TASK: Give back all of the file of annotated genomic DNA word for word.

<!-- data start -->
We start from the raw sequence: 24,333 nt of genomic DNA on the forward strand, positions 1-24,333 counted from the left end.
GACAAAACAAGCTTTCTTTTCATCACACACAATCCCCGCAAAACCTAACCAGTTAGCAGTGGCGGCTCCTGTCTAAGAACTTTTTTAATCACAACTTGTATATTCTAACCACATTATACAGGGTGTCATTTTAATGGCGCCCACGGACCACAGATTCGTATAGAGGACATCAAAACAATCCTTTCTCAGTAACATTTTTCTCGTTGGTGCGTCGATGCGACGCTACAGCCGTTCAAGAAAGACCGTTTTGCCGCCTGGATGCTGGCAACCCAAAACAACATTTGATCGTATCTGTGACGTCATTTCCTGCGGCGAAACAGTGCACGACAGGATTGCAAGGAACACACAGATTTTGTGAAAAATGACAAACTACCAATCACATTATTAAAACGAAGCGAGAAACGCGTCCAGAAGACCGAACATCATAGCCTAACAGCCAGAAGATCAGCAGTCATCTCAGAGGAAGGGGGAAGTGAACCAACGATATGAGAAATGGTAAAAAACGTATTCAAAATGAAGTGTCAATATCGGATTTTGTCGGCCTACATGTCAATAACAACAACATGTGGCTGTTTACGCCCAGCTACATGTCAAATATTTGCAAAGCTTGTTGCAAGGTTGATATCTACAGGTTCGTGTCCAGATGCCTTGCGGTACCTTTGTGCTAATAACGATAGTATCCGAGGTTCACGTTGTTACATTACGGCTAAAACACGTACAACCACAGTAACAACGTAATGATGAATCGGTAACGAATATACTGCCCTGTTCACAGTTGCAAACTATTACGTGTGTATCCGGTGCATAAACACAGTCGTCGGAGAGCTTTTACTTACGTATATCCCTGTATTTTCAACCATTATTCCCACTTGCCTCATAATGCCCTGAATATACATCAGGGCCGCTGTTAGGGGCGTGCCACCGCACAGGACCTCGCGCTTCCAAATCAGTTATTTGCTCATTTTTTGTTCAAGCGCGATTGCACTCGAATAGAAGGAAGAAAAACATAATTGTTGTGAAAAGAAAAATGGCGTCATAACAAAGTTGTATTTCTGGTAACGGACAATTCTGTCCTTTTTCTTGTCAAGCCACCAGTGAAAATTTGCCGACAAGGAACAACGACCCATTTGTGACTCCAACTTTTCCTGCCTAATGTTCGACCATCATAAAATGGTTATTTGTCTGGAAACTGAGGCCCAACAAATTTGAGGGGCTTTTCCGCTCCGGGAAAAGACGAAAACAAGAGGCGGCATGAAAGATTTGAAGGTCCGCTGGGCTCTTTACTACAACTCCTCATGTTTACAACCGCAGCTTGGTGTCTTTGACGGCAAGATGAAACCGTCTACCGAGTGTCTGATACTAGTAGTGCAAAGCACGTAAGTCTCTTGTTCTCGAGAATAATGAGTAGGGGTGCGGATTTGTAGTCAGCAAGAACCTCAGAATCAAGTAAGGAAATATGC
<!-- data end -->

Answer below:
We start from the raw sequence: 24,333 nt of genomic DNA on the forward strand, positions 1-24,333 counted from the left end.
GACAAAACAAGCTTTCTTTTCATCACACACAATCCCCGCAAAACCTAACCAGTTAGCAGTGGCGGCTCCTGTCTAAGAACTTTTTTAATCACAACTTGTATATTCTAACCACATTATACAGGGTGTCATTTTAATGGCGCCCACGGACCACAGATTCGTATAGAGGACATCAAAACAATCCTTTCTCAGTAACATTTTTCTCGTTGGTGCGTCGATGCGACGCTACAGCCGTTCAAGAAAGACCGTTTTGCCGCCTGGATGCTGGCAACCCAAAACAACATTTGATCGTATCTGTGACGTCATTTCCTGCGGCGAAACAGTGCACGACAGGATTGCAAGGAACACACAGATTTTGTGAAAAATGACAAACTACCAATCACATTATTAAAACGAAGCGAGAAACGCGTCCAGAAGACCGAACATCATAGCCTAACAGCCAGAAGATCAGCAGTCATCTCAGAGGAAGGGGGAAGTGAACCAACGATATGAGAAATGGTAAAAAACGTATTCAAAATGAAGTGTCAATATCGGATTTTGTCGGCCTACATGTCAATAACAACAACATGTGGCTGTTTACGCCCAGCTACATGTCAAATATTTGCAAAGCTTGTTGCAAGGTTGATATCTACAGGTTCGTGTCCAGATGCCTTGCGGTACCTTTGTGCTAATAACGATAGTATCCGAGGTTCACGTTGTTACATTACGGCTAAAACACGTACAACCACAGTAACAACGTAATGATGAATCGGTAACGAATATACTGCCCTGTTCACAGTTGCAAACTATTACGTGTGTATCCGGTGCATAAACACAGTCGTCGGAGAGCTTTTACTTACGTATATCCCTGTATTTTCAACCATTATTCCCACTTGCCTCATAATGCCCTGAATATACATCAGGGCCGCTGTTAGGGGCGTGCCACCGCACAGGACCTCGCGCTTCCAAATCAGTTATTTGCTCATTTTTTGTTCAAGCGCGATTGCACTCGAATAGAAGGAAGAAAAACATAATTGTTGTGAAAAGAAAAATGGCGTCATAACAAAGTTGTATTTCTGGTAACGGACAATTCTGTCCTTTTTCTTGTCAAGCCACCAGTGAAAATTTGCCGACAAGGAACAACGACCCATTTGTGACTCCAACTTTTCCTGCCTAATGTTCGACCATCATAAAATGGTTATTTGTCTGGAAACTGAGGCCCAACAAATTTGAGGGGCTTTTCCGCTCCGGGAAAAGACGAAAACAAGAGGCGGCATGAAAGATTTGAAGGTCCGCTGGGCTCTTTACTACAACTCCTCATGTTTACAACCGCAGCTTGGTGTCTTTGACGGCAAGATGAAACCGTCTACCGAGTGTCTGATACTAGTAGTGCAAAGCACGTAAGTCTCTTGTTCTCGAGAATAATGAGTAGGGGTGCGGATTTGTAGTCAGCAAGAACCTCAGAATCAAGTAAGGAAATATGC